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- News & Events
Yesterday Labour’s new leader reaffirmed their softly, softly approach to the housing crisis. Not to be outdone, Bill English reconfirmed that National remains the party of the property owning class. Both our Establishment Parties seem dedicated to not reining the horses on house prices, which all adds up to another spring time price boom.
Despite new leadership, Labour is keeping their lite-blue approach to the housing crisis. Apart from some tinkering around the edges – extending the bright line test to 5 years and cracking down on negative gearing – Labour is not promising any major shake up post-election.
That isn’t because they don’t see the problems. They understand that wealth inequality is increasing, that those on low incomes have less money left after paying their housing costs. They understand that the housing crisis is the root cause of the problem. They realise that even the capital gains tax excluding the family home as they proposed at the last election would be woefully inadequate in addressing the problem. It hasn’t worked overseas; the evidence base is screaming at us that capital gains taxes don’t work. Labour have promised to build affordable housing, but their biggest problem is they have no way to get the land necessary to deliver their promises at an affordable price.
All that Labour is promising is yet another “review” of the tax system. We’ve been here before – Labour reviewed the tax system in 2001 and National did it again in 2010. Both reviews recommended precisely what TOP is advocating with tax, yet few of the major recommendations were implemented in either case. These politically inspired “reviews” of the tax system are nothing more than a delaying tactic; all the experts know what needs to happen. TOP’s fair tax reform represents the findings of those past reviews. Come on Jacinda, stop ducking responsibility on this issue, you reckon that led by you, Labour will be better – so “let’s do this!”
It appears we are still a long way from the reforming Labour party of old, the Labour party with big, bold ideas. It looks like it is still a timid imitation of National that is looking to get into Parliament before they even look at any of the difficult issues. Based on past performance, they won’t do anything even when they get there, which is simply a disservice to the public who want leadership.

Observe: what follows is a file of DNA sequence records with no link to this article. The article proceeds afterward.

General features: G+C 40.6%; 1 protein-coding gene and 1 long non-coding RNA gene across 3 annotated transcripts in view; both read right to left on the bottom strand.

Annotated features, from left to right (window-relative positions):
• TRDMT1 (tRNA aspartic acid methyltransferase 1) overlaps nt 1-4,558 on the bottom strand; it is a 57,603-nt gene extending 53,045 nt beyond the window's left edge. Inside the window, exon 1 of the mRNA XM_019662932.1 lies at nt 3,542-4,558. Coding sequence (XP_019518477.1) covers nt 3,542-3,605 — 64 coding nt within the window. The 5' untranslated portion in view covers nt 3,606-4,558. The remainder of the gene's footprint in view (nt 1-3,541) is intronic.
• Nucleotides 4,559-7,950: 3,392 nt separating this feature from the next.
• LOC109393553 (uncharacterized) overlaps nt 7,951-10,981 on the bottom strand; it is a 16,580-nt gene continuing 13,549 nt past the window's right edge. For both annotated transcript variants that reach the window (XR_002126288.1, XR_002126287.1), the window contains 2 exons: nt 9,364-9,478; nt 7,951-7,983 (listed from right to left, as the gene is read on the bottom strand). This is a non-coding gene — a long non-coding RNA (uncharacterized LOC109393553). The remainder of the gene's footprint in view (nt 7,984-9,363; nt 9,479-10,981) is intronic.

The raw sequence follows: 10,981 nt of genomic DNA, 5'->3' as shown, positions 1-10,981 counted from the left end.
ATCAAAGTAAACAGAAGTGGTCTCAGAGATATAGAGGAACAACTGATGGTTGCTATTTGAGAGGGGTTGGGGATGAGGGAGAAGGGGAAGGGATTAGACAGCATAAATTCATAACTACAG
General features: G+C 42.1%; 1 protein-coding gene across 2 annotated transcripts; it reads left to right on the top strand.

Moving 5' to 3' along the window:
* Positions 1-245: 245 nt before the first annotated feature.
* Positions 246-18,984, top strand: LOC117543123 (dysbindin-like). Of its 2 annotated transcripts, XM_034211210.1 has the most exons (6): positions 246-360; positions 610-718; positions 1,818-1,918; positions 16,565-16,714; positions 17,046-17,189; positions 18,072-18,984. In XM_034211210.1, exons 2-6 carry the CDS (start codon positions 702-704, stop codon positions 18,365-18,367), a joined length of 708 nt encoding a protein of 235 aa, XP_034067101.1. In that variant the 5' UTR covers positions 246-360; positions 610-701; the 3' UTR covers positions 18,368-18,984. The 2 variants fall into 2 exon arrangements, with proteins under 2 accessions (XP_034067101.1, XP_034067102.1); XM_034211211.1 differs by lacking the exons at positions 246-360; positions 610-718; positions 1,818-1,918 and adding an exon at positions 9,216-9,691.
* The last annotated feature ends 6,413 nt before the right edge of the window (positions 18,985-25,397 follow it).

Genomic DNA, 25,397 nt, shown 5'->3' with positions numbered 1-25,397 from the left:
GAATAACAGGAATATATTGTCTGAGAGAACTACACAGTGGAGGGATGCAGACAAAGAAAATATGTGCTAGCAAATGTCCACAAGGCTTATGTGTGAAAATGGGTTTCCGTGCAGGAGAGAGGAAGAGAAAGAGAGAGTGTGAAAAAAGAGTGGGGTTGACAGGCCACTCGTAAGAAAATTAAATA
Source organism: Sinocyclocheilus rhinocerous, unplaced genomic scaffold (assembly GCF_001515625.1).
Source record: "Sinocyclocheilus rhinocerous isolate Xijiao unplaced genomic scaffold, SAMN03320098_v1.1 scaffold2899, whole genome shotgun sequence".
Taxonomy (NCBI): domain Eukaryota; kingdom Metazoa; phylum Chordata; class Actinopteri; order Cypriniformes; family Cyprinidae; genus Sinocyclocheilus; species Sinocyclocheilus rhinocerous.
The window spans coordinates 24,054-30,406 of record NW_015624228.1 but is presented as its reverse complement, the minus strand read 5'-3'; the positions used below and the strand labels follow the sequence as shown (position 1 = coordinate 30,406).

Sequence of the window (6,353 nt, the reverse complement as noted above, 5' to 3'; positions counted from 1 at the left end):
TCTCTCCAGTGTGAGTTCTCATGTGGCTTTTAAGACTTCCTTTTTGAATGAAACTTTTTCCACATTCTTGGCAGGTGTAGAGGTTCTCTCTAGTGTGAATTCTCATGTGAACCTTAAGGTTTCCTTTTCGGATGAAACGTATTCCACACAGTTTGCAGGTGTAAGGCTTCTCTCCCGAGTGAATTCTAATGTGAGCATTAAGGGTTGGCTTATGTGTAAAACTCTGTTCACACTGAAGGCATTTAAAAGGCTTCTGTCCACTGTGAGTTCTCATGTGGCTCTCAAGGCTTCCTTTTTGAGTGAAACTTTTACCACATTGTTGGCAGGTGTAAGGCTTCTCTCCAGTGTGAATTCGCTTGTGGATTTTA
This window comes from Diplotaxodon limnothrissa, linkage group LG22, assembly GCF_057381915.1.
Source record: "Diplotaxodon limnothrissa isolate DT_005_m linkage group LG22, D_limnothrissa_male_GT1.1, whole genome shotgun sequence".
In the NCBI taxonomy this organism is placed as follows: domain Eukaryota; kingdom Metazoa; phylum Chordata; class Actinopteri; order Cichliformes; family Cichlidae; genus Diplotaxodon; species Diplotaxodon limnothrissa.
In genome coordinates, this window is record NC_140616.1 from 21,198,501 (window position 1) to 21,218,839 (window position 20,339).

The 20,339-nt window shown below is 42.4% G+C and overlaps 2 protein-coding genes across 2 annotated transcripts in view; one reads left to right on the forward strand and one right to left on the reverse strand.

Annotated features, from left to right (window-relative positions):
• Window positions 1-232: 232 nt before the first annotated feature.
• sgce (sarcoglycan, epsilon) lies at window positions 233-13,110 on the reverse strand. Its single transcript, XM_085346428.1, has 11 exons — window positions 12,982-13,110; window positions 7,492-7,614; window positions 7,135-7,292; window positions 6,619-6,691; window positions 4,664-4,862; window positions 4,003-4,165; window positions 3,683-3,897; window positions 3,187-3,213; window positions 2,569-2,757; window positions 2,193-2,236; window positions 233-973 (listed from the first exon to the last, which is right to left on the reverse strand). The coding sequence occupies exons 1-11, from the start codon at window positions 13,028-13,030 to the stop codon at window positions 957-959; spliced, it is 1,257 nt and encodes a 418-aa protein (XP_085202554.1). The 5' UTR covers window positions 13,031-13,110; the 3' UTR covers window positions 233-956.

National – Party of the Property Owning Class
Bill English didn’t want to be outdone by Ardern’s property-friendly approach. So he virtually promised that a National Government, after September, would guarantee a return to the double-digit price rises of the past few years.
For the past few years our Reserve Bank Governor has been lamenting the lack of property taxation. He often wanted to lower interest rates further than he did to counter New Zealand’s tepid economy, but he was unable to because that would further stoke Auckland’s over-heated property market.
The only choice Governor Wheeler had to curtail house price inflation was to put in limits on bank lending. Loan to value ratios mean that most people can’t borrow more than 80% for a house; they have to provide the other 20%. For investors the ratio is higher; they have to provide 40% and can only borrow 60%. These sorts of loan to value ratios are common overseas.
These changes seem to have calmed the housing market – for now. There have even been – shock horror – signs that the housing market in Auckland may be slipping slightly. Heaven forbid that actually happens, and some of Bill English’s real estate agent mates face a substantial drop in business as house sales plummet, and his core voters see a small reversal in their housing equity! Bill’s reaction is that these loan to value ratios need to be phased out, nothing must get in the way of continued house price inflation. Not to be outdone, Jacinda even agreed. These twins are just totally out to lunch when it comes to addressing the housing issue – not a shred of evidence to support their approach.
As Bernard Hickey points out, this is all pointing to another house price boom post election. Housing affordability looks unlikely to improve, instead it will continue to deteriorate. TOP have calculated that house prices need to be stable for 15 years for affordability to be restored, without plunging New Zealand into a debt crisis. This is achievable if we gradually introduce our tax reform and match it with income tax cuts, making 80% of Kiwis better off and encouraging Kiwis to invest in businesses rather than houses.
The future under either Establishment Party looks like more of the same – a continued rise in house prices and deterioration in housing affordability. You get the politicians you deserve.
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